Beyond lists: studying the effect of different recommendation visualizations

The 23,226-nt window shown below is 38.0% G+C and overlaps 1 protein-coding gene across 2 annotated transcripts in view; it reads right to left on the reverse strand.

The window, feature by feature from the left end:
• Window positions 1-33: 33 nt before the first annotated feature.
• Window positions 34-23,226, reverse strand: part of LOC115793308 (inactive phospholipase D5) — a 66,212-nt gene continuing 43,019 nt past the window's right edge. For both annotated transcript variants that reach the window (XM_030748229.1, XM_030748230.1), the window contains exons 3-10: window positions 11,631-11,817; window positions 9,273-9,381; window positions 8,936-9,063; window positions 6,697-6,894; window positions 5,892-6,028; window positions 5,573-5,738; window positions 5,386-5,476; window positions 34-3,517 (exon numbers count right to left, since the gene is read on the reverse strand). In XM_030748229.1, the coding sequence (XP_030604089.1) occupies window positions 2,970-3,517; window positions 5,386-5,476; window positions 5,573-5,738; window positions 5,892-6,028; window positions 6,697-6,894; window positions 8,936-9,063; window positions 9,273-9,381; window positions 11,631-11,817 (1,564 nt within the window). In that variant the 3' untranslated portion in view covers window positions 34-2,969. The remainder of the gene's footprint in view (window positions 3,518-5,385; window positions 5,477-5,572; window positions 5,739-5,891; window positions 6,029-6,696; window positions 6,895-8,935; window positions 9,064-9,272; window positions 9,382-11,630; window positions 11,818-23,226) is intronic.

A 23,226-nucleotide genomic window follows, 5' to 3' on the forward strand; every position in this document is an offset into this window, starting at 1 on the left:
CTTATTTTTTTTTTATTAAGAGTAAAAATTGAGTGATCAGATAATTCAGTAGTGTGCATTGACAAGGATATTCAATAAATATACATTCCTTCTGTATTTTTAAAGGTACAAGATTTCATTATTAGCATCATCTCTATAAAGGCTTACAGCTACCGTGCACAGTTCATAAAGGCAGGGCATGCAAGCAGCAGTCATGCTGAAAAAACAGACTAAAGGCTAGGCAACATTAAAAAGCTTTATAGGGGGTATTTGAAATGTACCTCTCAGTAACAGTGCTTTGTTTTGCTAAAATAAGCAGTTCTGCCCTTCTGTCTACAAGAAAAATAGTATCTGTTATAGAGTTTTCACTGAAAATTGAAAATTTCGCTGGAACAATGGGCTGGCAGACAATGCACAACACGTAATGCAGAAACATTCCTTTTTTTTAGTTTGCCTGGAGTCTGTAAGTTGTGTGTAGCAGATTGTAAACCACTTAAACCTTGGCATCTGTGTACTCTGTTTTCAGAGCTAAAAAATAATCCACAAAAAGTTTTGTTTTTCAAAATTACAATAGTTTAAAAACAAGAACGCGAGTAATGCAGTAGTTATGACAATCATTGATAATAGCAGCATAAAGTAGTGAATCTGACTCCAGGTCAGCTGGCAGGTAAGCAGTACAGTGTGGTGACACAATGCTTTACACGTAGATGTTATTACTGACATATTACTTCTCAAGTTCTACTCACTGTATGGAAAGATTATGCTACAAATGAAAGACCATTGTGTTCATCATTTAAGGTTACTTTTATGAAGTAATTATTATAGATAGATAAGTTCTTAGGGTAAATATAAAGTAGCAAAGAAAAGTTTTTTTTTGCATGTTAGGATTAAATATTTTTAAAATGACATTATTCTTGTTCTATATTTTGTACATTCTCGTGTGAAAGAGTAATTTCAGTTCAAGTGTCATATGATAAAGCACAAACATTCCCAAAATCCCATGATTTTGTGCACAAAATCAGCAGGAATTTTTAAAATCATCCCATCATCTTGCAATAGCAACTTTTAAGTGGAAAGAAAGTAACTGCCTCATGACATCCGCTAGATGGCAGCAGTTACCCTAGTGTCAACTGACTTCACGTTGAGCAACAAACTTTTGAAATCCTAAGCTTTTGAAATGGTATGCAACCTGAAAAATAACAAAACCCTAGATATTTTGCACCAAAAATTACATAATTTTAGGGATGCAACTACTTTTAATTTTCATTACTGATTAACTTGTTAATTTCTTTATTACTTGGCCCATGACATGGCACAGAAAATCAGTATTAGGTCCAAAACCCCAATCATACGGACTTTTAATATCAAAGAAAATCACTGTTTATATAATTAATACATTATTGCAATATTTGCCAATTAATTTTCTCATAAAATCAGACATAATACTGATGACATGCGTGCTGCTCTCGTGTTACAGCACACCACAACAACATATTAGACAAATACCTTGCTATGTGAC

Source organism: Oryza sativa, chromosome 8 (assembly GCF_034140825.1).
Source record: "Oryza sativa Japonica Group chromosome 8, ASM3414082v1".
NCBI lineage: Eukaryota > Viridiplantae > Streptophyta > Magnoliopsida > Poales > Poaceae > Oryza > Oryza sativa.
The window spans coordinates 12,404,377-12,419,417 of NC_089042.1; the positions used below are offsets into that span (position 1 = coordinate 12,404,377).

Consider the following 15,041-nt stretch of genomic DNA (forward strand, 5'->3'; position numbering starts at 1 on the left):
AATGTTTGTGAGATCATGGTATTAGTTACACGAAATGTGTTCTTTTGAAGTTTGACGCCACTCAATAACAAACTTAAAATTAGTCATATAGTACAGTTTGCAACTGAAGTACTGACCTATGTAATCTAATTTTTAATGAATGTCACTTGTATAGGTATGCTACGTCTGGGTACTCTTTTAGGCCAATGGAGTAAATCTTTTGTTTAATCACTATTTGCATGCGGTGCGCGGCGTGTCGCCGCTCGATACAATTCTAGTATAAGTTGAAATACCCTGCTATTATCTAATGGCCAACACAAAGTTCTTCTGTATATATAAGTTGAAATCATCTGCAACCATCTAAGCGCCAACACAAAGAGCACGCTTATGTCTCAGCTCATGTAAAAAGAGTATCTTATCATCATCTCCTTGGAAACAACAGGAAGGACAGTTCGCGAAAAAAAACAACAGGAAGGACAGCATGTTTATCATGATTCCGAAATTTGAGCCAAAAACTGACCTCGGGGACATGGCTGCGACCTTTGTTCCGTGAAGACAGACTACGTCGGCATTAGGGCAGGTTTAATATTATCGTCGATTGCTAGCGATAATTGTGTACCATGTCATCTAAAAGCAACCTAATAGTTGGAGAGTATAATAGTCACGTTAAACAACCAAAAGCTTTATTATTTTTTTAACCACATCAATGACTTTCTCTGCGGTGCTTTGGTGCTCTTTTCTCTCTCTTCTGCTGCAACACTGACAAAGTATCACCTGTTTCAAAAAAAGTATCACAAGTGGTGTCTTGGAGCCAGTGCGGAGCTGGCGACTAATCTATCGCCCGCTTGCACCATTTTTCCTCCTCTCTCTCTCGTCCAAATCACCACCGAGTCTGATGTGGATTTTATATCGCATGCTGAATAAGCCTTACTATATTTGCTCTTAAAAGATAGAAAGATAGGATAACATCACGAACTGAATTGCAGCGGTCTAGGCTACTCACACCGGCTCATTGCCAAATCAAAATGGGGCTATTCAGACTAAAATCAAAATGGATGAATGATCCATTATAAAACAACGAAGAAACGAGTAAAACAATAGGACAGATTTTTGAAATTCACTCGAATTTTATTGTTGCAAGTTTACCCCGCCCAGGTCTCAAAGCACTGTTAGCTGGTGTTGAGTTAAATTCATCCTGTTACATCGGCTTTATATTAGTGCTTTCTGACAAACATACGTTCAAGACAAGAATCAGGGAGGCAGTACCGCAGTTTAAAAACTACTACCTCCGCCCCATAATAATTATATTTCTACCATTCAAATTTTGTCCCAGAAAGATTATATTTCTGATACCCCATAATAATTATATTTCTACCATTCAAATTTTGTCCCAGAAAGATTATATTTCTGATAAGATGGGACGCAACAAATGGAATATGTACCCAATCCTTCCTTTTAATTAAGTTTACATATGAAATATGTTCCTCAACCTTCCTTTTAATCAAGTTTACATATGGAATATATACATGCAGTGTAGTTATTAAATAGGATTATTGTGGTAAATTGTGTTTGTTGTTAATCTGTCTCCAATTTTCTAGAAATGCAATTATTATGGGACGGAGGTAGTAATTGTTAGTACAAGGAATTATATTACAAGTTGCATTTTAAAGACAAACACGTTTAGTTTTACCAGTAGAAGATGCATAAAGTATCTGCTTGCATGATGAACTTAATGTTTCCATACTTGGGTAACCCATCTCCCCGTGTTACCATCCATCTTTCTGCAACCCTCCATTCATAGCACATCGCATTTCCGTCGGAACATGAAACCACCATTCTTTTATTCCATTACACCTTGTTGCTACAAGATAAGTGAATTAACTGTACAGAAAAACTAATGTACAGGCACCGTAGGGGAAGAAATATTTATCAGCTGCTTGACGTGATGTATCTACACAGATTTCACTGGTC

Recommendation Systems have been studied from several perspectives over the last twenty years --prediction accuracy, algorithmic scalability, knowledge sources, types of recommended items and tasks, evaluation methods, etc.-- but one area that has not been deeply investigated is the effect of different visualizations and their interaction with personal traits on users' evaluation of the recommended items. In this paper, I survey visual approaches that go beyond presenting the recommended items as a textual list or as annotations in context. I also review related literature from recommendations' explanations. In this thesis, I aim to understand how different visualizations and some personal traits might influence users' assessment of recommended items, particularly in domains where multidimensional data or contextual constraints are involved. I present the prototype of 2 recommendation visualizations and then briefly propose the research approach of this investigation.